Hacking Series Part 14
Category: binary exploitation
We are given a binary and it’s source code called “auth” and “auth.c”. By looking at auth.c, you can tell that this program is essentially a simple authentication program. There are a few important features of the source code that show us how everything works, which are the functions
print_flag, as well as the
user struct that looks like the following.
In order to get the flag, a user needs to have the correct access code. If you convert the access code used in the source code from hex to ASCII, the access code becomes
If you look at
login, you will see that when you enter a username, only the
username part of the struct
user is initialized. That means that the other two values (
files) are still filled with random values from the previous memory allocation and are never zeroed out.
As a result, it would be possible to initialize an entire user struct with the correct access code in three steps. The first is to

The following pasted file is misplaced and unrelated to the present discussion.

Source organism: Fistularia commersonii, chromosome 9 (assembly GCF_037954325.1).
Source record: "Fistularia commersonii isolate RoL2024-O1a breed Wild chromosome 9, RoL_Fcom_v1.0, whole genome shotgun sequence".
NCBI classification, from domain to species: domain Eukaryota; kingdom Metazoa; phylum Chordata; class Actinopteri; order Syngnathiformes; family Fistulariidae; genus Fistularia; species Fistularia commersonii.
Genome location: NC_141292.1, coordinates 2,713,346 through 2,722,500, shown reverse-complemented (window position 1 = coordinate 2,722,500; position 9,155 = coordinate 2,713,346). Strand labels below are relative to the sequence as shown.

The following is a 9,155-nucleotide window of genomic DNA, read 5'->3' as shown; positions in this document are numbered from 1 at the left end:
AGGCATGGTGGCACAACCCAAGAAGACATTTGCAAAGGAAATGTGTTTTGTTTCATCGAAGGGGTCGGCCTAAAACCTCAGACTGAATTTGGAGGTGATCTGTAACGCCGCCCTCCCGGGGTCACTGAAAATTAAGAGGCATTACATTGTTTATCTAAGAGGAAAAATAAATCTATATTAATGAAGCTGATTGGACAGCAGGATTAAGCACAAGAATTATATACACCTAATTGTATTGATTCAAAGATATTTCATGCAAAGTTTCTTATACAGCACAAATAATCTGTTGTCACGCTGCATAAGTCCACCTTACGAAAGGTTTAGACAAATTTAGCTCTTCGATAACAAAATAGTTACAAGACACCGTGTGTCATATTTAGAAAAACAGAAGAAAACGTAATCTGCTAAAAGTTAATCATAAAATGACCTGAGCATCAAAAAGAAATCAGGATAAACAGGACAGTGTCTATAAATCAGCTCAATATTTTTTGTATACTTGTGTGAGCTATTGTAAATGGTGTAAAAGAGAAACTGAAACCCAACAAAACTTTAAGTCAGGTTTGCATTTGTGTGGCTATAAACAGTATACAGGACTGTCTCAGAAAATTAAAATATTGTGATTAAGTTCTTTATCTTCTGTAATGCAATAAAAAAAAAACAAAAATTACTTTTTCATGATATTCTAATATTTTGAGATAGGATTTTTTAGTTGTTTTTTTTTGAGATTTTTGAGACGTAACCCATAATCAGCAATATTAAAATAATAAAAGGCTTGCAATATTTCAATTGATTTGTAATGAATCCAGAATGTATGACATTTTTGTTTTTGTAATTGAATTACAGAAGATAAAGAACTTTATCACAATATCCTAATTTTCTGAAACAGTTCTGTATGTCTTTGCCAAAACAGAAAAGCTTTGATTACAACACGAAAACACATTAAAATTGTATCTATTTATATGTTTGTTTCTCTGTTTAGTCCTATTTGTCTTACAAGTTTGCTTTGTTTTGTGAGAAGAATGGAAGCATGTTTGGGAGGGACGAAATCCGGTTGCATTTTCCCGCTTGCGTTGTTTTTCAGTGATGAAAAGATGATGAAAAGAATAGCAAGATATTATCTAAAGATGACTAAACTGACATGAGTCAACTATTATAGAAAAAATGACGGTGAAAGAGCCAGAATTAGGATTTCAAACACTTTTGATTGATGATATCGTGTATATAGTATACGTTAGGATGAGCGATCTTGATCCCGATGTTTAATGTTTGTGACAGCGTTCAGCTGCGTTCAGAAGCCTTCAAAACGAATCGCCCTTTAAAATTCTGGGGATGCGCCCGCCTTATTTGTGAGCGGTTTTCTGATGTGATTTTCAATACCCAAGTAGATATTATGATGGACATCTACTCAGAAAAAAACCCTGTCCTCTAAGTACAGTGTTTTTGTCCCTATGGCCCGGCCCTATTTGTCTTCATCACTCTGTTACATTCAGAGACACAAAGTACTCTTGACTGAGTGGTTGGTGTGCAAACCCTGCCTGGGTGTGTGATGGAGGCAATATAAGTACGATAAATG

login with a crafted user struct containing
ROOT_ACCESS_CODE in the middle with surrounding padding (since
access_code is the second value in the struct). This can look something like the following.
Next, you use
logout in order to free the allocated memory, which leaves an entire
user struct in freed memory. Finally, you login again with the same length of the previous username so that
malloc returns the same pointer to the recently freed memory (in this case, our crafted
user struct). The username we provide when logging in a second time should not exceed the first set of padding characters, so it is safer to just login with a single character or two.
After that you can print the flag since the correct access code should be leaked to the
access_code value of the struct. Using Python, I crafted the previous steps into an output and piped this to the service. The length of the username turned out to be 32 characters long, so in both
login attempts, the length should be 32.
( python3 -c “print(‘login\n32\naaaaaaaaROOT_ACCESS_CODEaaaaaaaa\nlogout\nlogin\n32\na\nprint-flag’)” ; cat) | nc jupiter.challenges.picoctf.org 31378
I immediately got the flag after that.